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Plant-Microbe-Interaction in the nitrification process

 

Supervisor: Wolfram Weckwerth

PhD student: Arindam Ghatak

Group: Division of Molecular Systems Biology, Department of Ecogenomics and Systems Biology

 

 

 

 

 

Plant-Microbe-Interaction in the nitrification process – root exudate characterization

The rhizosphere is the narrow zone of soil specifically influenced by the "hidden" part of the plant, the root system. It is a complex, dynamic and highly interactive microenvironment where a number of arthropods, protists, fungi but also microbes like bacteria and archaea fluctuate from thousands to millions in number. Accordingly, the interactions between roots and soil microbes are highly specialized and based on co-evolutionary strength. In the rhizosphere, plant-microbe interactions play important roles in vital ecosystem processes, such as carbon sequestration and nutrient cycling. Biological processes of plant root exudates within the rhizosphere plays an important part in plant development. Recent research suggests that plant root exudates can inhibit nitrification in the soil. Regulation of the nitrification is an important strategy to improve nitrogen (N) recovery and N-use efficiency in agriculture system where the loss of N following nitrification is significant. Root exudates are an important source of nutrients for microorganisms in the rhizosphere. A number of cereals and legumes were tested for BNI activity in their root exudates. Among the tested cereal and legume crops, sorghum [Sorghum bicolor (L.)], pearl millet [Pennisetum glaucum (L.)] and groundnut [Arachis hypogaea (L.)] have shown detectable BNI activity in root exudates. We have characterized the root exudates collected from pearl millet under drought stress condition. In this study, we identified compounds from the tolerant (cv. ICTP8203) and sensitive (cv. 843-22B) cultivars using HPLC/UV. The harvested roots were cleaned in order to remove soil particles and incubated in distilled water for 2 days in 4 °C in airtight glass bottles to limit O2 levels. The aqueous solution was concentrated to near dryness and dissolved in methanol, water and HCl mixture for the HPLC measurement. The chromatograms showed significant peaks of polyphenols, flavonoids and lignans which were abundant in the root exudates. With the same extracts and based on HPLC/UV identifications, further primary metabolites (GC-MS) and secondary metabolites with LC-MS was performed. In total, we have identified ~80 primary metabolites in all the control and stress samples. Moreover, the samples were also measured for the analysis of secondary metabolites in both positive and negative mode in the LC system, which gave us some very interesting candidates for further validation. We have also provided the same extracts for the BNI measurement in JIRCAS Japan, our collaborator who will be looking at the biological nitrification process in pearl millet root exudates. This analysis will give us a complete characterization of the pearl millet root exudates under normal and stress condition and also provide a significant result on how good the pearl millet root exudates can help in the biological nitrification process. Further, we will also look into the NUE (nitrogen use efficiency) of pearl millet under drought stress. This collaborative research aims to demonstrate significant and substantial genotypic variability in BNI capacity of pearl millet. It will also determine whether environmental constraints such as heat and drought influence the occurrence of BNI - and thus its potential use for agriculture in different pedoclimatic conditions.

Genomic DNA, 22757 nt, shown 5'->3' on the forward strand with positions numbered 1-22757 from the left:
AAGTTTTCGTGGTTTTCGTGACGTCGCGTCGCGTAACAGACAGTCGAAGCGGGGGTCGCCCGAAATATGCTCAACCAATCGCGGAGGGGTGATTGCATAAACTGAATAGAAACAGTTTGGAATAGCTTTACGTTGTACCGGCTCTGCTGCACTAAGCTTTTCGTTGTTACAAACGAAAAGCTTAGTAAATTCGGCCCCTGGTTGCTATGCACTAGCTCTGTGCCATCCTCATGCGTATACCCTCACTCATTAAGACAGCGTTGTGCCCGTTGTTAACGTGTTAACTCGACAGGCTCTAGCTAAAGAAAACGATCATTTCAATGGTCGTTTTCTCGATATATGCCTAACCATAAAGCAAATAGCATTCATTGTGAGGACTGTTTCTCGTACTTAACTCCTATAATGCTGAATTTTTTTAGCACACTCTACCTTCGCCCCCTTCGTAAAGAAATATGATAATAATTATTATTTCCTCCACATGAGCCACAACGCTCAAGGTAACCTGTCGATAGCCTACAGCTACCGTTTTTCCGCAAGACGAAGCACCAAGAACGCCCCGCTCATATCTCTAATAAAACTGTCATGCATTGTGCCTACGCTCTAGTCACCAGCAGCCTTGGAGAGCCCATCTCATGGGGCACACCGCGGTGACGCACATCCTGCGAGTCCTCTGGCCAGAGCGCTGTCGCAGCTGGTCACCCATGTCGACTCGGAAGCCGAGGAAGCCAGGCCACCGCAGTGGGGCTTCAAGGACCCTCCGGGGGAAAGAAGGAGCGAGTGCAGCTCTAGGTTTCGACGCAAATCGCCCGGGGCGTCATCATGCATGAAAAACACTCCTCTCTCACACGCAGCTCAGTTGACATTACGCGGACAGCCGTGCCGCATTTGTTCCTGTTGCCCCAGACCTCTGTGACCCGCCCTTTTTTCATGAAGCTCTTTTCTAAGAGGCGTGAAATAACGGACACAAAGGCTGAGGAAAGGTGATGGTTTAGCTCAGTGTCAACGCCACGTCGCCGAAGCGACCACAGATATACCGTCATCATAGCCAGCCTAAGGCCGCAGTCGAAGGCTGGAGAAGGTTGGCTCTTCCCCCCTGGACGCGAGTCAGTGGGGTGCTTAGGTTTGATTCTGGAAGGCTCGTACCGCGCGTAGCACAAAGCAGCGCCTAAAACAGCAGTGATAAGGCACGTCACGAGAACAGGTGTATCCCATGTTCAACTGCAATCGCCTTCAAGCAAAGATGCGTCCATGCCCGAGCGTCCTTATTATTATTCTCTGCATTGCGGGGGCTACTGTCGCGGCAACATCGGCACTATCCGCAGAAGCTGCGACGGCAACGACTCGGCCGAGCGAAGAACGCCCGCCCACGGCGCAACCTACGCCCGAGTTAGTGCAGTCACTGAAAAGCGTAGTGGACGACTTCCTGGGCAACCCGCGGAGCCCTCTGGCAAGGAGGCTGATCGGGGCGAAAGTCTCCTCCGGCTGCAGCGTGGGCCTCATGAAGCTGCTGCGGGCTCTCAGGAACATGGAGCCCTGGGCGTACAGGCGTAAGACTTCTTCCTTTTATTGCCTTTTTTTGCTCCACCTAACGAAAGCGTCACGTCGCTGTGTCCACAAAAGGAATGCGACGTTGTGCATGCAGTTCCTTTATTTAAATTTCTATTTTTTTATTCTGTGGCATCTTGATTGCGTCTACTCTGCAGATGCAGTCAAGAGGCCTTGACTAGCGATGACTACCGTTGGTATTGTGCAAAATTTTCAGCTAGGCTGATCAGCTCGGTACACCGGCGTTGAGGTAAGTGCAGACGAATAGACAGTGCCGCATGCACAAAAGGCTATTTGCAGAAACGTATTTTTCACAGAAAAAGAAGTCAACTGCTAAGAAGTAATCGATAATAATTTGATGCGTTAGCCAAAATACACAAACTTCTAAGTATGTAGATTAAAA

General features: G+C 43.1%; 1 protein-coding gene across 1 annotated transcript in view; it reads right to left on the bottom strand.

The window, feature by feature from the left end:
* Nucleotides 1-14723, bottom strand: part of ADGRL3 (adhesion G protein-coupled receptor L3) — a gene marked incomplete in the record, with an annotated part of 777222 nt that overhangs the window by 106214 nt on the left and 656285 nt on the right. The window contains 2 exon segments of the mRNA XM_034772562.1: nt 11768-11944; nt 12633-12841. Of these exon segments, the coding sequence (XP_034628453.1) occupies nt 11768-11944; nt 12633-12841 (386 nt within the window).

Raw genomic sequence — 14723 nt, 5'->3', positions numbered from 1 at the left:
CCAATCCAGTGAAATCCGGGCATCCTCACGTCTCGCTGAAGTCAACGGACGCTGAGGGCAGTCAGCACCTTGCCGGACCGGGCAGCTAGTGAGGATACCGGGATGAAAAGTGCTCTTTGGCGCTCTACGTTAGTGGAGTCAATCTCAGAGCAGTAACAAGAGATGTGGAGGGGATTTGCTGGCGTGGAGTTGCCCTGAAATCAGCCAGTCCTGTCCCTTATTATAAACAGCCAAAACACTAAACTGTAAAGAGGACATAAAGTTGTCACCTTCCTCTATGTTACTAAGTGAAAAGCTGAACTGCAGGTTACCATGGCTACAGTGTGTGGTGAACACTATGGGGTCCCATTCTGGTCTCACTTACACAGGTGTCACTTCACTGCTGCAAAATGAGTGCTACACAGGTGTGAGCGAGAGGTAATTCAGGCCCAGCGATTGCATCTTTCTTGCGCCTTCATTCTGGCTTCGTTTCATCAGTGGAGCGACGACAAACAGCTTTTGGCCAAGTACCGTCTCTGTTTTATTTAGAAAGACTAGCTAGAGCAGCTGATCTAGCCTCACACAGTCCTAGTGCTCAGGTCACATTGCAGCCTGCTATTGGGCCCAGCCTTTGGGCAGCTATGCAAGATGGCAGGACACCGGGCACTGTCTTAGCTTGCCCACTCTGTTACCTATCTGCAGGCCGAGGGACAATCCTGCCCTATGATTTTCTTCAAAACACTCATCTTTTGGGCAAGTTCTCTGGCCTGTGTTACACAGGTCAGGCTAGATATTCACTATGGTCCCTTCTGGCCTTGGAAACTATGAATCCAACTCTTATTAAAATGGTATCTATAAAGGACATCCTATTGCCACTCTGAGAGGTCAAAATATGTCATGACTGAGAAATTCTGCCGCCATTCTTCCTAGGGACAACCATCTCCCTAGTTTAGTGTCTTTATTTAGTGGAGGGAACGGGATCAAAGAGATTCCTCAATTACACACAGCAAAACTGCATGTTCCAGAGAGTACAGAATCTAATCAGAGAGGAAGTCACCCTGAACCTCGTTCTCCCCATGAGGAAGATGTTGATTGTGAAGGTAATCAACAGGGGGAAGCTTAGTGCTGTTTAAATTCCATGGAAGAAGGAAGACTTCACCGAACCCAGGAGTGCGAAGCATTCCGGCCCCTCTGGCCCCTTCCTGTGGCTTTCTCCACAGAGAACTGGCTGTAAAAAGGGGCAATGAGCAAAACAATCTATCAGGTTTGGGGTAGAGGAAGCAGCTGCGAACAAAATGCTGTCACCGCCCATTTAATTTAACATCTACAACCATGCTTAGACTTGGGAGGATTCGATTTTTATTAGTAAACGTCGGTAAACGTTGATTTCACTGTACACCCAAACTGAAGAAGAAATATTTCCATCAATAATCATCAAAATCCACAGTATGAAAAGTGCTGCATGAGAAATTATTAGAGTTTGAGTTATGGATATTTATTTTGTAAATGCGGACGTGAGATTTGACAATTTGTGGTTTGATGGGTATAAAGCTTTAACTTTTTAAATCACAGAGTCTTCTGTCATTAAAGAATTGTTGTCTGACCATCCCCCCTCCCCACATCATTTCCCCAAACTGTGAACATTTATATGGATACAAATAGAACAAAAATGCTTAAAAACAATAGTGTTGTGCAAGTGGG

Co-Supervision: Silvia Bulgheresi, Gerhard Herndl

International collaborator: Subbarao, JIRCAS, Japan International Research Center for Agricultural Sciences

Please find a list of publications here.

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